That stack of books from my family got me into more trouble then I ever would have imagined. The Physical Therapists wanted me to go to ’cooking demonstrations, valentine’s parties for stroke victims, Mexican chip and dip meetings, and other mixers for the brain damaged. No matter how hard I tried to convince the PT’s that I didn’t want to go to those things, I wanted to stay in my room and read and read and read until my brain was well they never understood me. They would always go get some big burly man who would grab my wheelchair and forcefully push me to whatever function they thought I should sit through. Frankly, my reading did me more good then any of the cooking demonstrations they forced me to sit through. Even though I finally realized that none of them read therefore;. they just couldn’t understand that I was doing myself more good with that book then they were doing with their pot full of uncooked spaghetti. Once again I was an unknown commodity. Between having had polio and reading books I was a great cause for concern for those young peppy PT’s that had no idea how to deal with me, Miss Sandra. I can laugh about it now but at the time I was very frustrated. They never listened to me!!!!!
This past week I read in the New York Times that contrary to every ones hopes the Harry Potter books haven’t influenced this generation of young people to read for pleasure. A direct quote was, “Harry Potter doesn’t perpetuate a culture of reading.” I found that very sad. What a lot of joy this generation will miss.
My life has become very small and contained. The state of California has taken my driver’s license away from me. I can fight the decision and I intend to, but it will take time, patience, and my doctors help to get it back. In the meantime, I am forced to stay confined in this house. I try to be quiet and patient with the state’s decision, but I have worked my whole life to establish my independence and with one swoop the state has taken it away from me. I understand why they have done it, but that doesn’t mean that I have to agree with their action. This has all the earmarks of being a major battle. Phooey!!!!!!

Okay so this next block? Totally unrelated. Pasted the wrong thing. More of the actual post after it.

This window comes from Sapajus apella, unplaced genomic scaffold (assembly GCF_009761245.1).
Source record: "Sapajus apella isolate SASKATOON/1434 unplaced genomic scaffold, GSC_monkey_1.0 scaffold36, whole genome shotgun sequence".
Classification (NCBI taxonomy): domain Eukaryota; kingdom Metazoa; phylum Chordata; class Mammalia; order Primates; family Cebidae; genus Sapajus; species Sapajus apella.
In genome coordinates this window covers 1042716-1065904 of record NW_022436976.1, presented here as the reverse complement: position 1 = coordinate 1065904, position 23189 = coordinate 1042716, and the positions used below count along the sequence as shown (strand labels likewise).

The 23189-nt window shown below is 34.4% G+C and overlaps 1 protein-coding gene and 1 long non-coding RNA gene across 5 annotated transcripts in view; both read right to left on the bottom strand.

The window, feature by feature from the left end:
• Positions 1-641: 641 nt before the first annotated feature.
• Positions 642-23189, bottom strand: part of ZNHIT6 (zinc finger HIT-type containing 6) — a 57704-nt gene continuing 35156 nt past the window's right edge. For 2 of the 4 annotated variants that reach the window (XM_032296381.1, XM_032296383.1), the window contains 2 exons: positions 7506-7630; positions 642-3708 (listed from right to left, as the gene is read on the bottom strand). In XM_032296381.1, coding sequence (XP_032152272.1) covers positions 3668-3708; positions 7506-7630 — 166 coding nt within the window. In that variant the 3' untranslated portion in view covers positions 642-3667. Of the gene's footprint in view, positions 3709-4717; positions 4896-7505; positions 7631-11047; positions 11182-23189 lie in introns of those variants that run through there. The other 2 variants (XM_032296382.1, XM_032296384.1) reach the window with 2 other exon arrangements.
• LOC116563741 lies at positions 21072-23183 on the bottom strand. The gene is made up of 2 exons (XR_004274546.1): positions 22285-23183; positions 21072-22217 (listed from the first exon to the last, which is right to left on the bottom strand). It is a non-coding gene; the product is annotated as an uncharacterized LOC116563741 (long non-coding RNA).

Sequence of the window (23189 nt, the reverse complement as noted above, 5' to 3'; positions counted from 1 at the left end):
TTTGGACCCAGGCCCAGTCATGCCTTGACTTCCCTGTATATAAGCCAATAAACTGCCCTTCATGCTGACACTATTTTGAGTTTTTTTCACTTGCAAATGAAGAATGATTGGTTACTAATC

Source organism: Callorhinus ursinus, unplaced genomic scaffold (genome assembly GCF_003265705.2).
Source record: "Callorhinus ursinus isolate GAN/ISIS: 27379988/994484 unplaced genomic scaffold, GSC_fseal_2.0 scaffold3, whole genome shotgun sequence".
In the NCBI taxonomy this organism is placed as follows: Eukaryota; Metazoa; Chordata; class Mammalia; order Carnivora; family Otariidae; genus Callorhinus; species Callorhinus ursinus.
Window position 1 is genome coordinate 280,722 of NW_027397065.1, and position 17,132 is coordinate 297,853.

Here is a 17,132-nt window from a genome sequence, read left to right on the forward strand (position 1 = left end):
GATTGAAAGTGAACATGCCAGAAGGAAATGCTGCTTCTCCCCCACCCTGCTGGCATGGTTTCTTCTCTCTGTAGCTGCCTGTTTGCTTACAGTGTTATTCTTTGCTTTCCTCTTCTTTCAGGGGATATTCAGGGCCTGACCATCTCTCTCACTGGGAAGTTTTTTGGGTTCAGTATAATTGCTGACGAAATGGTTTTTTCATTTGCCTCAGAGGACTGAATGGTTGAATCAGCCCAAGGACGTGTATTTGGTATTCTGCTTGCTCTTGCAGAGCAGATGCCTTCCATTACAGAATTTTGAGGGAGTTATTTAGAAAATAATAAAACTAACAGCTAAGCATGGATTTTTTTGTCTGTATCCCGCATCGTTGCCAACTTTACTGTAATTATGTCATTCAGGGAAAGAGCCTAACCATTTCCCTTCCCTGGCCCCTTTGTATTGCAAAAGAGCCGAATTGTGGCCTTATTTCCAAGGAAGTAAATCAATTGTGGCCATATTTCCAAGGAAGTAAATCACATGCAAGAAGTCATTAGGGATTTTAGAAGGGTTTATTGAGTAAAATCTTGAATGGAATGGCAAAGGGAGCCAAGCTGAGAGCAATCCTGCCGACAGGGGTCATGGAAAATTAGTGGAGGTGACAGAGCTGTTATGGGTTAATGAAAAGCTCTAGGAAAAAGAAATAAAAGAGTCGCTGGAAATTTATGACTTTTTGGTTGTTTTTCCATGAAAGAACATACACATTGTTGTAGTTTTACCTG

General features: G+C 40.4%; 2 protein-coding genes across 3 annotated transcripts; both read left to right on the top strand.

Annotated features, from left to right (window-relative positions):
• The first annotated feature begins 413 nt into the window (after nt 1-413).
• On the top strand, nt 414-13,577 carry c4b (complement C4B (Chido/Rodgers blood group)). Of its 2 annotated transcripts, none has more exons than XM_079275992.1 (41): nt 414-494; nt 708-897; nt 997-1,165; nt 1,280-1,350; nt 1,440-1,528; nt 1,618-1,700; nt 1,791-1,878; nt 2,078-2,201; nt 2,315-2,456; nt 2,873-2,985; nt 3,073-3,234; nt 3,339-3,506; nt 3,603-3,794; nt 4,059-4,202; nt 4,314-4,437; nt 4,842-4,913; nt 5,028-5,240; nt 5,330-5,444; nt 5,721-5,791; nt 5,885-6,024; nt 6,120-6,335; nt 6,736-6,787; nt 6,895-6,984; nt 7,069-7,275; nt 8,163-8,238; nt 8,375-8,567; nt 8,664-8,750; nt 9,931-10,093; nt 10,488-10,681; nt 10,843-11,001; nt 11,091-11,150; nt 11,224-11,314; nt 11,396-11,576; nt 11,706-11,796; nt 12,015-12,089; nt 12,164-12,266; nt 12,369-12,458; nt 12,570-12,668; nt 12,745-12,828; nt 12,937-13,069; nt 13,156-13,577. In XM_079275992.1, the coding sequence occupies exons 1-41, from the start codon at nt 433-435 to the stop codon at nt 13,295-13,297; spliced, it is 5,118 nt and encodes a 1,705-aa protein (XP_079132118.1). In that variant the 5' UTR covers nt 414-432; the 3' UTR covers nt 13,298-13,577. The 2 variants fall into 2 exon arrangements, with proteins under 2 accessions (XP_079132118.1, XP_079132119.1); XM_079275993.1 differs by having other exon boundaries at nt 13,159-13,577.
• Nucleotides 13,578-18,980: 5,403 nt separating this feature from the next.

On the other hand something very nice has happened. I think my son has met the woman that will eventually join our family as a wife, a daughter-in-law, and a mother figure. She is as cute as a button and is one of the sweetest women that my son has ever brought home to meet the family. She has an infectious laughter, and a truly giving spirit. In light of what I went through at the first of this year I couldn’t have better news. I know that when it is my turn to go that she will be there to care for the people that I love. I love her for that knowledge. I have a much lighter heart because of her.
I watched my son meet her and slowly spend time with her. I could see there was something different about this woman. He acted different about his relationship with her. You can feel the difference in him and you can see the feeling the two of them share when they are together. I am very happy about this turn of events. It’s exciting!
Well friends, Miss Sandra, aka Pennie is going to go outside and read one of those confusing things called a book. Funny, those are the things that have kept me un-confused most of my life.
I also want to thank two people that showed me continuous love when I was hospitalized. My female friend Billie and my male friend Scott. Between the two of them I never had a day or evening without someone visiting me. They never came to see me that they didn't bring me something. Billie knows that I dislike the local water so she would bring me bottles of lovely tasting water and Scott knows how much I love a particular restaurants soup so he would bring me lovely bowls of hot soup. Scott even continued to come and see me every day when his car broke down and he had to take the bus. Those two wonderful, loving people filled my life and my heart with warmth and caring. Billie even gave me a manicure and painted my nails for me. I am a very lucky woman to have two such loving people in my life. I can never thank them enough. They were and are wonderful.
Now I am going to go read that book.
Pennie, aka Miss Sandra